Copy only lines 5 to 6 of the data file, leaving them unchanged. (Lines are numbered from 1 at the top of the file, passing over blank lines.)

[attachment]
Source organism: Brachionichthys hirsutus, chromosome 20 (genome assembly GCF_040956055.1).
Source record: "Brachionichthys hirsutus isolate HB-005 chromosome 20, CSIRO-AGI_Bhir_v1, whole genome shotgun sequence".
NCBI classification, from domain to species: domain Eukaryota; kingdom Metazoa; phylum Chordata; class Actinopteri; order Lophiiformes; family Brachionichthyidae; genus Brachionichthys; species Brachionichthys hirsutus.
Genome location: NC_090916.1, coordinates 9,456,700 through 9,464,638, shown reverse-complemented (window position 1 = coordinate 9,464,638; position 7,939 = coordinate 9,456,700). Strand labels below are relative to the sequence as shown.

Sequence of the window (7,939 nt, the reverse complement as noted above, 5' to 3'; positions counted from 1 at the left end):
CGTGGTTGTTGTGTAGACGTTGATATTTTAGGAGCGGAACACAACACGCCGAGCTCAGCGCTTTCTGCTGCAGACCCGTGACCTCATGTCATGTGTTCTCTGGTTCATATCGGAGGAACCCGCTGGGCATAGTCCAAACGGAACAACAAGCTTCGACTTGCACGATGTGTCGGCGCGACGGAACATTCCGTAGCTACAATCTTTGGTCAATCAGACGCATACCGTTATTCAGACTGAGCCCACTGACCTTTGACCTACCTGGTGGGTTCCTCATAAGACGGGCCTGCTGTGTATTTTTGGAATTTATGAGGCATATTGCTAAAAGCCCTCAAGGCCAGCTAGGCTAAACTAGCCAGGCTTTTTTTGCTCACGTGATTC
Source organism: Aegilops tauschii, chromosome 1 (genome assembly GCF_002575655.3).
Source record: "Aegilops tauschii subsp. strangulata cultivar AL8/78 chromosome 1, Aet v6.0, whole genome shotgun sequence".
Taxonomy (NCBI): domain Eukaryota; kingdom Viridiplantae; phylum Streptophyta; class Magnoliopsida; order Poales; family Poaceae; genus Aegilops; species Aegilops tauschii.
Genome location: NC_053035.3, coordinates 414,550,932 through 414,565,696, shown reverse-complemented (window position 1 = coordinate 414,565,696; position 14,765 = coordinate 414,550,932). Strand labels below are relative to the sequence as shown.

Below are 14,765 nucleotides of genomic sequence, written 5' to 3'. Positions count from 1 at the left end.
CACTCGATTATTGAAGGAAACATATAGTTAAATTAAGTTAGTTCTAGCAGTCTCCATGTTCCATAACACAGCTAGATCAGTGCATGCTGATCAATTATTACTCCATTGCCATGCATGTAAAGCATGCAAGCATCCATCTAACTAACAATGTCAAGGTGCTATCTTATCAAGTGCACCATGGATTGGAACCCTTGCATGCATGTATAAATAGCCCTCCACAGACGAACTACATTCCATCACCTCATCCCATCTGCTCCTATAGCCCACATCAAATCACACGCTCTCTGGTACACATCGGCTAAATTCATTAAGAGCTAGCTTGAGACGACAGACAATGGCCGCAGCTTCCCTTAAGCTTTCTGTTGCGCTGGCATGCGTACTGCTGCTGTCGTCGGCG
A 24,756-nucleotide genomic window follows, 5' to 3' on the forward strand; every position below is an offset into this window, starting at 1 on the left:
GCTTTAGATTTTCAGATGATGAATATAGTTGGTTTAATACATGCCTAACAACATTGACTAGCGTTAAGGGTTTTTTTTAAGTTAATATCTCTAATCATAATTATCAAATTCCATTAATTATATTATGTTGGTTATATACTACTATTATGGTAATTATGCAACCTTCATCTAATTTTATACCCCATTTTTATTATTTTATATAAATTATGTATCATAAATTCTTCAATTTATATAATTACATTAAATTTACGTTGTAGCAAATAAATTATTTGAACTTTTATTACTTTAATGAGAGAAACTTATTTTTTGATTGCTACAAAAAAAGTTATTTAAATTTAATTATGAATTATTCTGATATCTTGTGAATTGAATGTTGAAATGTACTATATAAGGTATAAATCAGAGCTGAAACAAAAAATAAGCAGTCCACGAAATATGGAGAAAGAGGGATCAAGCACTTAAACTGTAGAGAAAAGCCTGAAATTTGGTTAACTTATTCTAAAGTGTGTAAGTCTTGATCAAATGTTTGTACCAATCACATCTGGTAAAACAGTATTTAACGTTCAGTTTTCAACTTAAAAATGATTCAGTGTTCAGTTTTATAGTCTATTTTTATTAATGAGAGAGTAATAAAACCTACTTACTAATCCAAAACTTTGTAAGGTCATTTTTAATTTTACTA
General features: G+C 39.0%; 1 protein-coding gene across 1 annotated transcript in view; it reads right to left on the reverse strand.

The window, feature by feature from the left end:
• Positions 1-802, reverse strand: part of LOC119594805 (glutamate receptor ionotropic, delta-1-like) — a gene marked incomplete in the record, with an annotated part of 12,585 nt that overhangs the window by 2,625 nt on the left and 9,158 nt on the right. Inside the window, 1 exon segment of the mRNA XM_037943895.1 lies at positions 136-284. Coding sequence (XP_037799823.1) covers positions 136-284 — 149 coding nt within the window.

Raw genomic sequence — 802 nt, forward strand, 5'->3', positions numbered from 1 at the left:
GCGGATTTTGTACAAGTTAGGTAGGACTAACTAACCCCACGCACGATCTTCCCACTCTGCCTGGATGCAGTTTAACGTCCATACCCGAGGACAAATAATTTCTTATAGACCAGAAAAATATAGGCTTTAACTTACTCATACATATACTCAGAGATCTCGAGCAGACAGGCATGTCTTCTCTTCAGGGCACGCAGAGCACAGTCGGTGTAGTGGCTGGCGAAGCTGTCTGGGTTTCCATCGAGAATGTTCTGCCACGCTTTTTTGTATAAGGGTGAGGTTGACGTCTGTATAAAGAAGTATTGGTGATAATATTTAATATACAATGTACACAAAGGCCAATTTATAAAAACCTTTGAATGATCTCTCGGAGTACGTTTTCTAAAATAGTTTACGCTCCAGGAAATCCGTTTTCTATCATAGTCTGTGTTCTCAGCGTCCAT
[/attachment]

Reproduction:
Sequence of the window (7,939 nt, the reverse complement as noted above, 5' to 3'; positions counted from 1 at the left end):
CGTGGTTGTTGTGTAGACGTTGATATTTTAGGAGCGGAACACAACACGCCGAGCTCAGCGCTTTCTGCTGCAGACCCGTGACCTCATGTCATGTGTTCTCTGGTTCATATCGGAGGAACCCGCTGGGCATAGTCCAAACGGAACAACAAGCTTCGACTTGCACGATGTGTCGGCGCGACGGAACATTCCGTAGCTACAATCTTTGGTCAATCAGACGCATACCGTTATTCAGACTGAGCCCACTGACCTTTGACCTACCTGGTGGGTTCCTCATAAGACGGGCCTGCTGTGTATTTTTGGAATTTATGAGGCATATTGCTAAAAGCCCTCAAGGCCAGCTAGGCTAAACTAGCCAGGCTTTTTTTGCTCACGTGATTC